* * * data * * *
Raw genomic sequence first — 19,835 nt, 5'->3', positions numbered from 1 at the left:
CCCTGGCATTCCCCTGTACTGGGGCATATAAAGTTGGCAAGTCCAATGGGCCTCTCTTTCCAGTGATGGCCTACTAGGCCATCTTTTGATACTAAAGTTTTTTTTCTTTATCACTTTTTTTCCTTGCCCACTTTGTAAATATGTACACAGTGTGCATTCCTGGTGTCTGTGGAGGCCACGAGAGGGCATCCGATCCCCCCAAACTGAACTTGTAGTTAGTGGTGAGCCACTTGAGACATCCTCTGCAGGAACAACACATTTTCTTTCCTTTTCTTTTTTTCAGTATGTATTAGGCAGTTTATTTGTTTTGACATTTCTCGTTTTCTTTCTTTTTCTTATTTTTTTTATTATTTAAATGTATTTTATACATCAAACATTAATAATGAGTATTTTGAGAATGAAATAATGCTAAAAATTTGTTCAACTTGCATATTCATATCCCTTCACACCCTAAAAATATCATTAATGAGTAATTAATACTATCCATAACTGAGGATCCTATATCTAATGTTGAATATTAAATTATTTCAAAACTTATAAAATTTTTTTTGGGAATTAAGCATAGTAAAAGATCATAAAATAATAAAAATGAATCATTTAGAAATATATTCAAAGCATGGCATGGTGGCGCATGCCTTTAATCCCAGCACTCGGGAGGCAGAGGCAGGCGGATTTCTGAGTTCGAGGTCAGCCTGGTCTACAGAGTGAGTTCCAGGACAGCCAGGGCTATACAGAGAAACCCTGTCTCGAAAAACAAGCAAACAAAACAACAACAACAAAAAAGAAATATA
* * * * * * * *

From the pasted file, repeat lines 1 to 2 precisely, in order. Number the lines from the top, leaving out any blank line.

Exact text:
Raw genomic sequence first — 19,835 nt, 5'->3', positions numbered from 1 at the left:
CCCTGGCATTCCCCTGTACTGGGGCATATAAAGTTGGCAAGTCCAATGGGCCTCTCTTTCCAGTGATGGCCTACTAGGCCATCTTTTGATACTAAAGTTTTTTTTCTTTATCACTTTTTTTCCTTGCCCACTTTGTAAATATGTACACAGTGTGCATTCCTGGTGTCTGTGGAGGCCACGAGAGGGCATCCGATCCCCCCAAACTGAACTTGTAGTTAGTGGTGAGCCACTTGAGACATCCTCTGCAGGAACAACACATTTTCTTTCCTTTTCTTTTTTTCAGTATGTATTAGGCAGTTTATTTGTTTTGACATTTCTCGTTTTCTTTCTTTTTCTTATTTTTTTTATTATTTAAATGTATTTTATACATCAAACATTAATAATGAGTATTTTGAGAATGAAATAATGCTAAAAATTTGTTCAACTTGCATATTCATATCCCTTCACACCCTAAAAATATCATTAATGAGTAATTAATACTATCCATAACTGAGGATCCTATATCTAATGTTGAATATTAAATTATTTCAAAACTTATAAAATTTTTTTTGGGAATTAAGCATAGTAAAAGATCATAAAATAATAAAAATGAATCATTTAGAAATATATTCAAAGCATGGCATGGTGGCGCATGCCTTTAATCCCAGCACTCGGGAGGCAGAGGCAGGCGGATTTCTGAGTTCGAGGTCAGCCTGGTCTACAGAGTGAGTTCCAGGACAGCCAGGGCTATACAGAGAAACCCTGTCTCGAAAAACAAGCAAACAAAACAACAACAACAAAAAAGAAATATA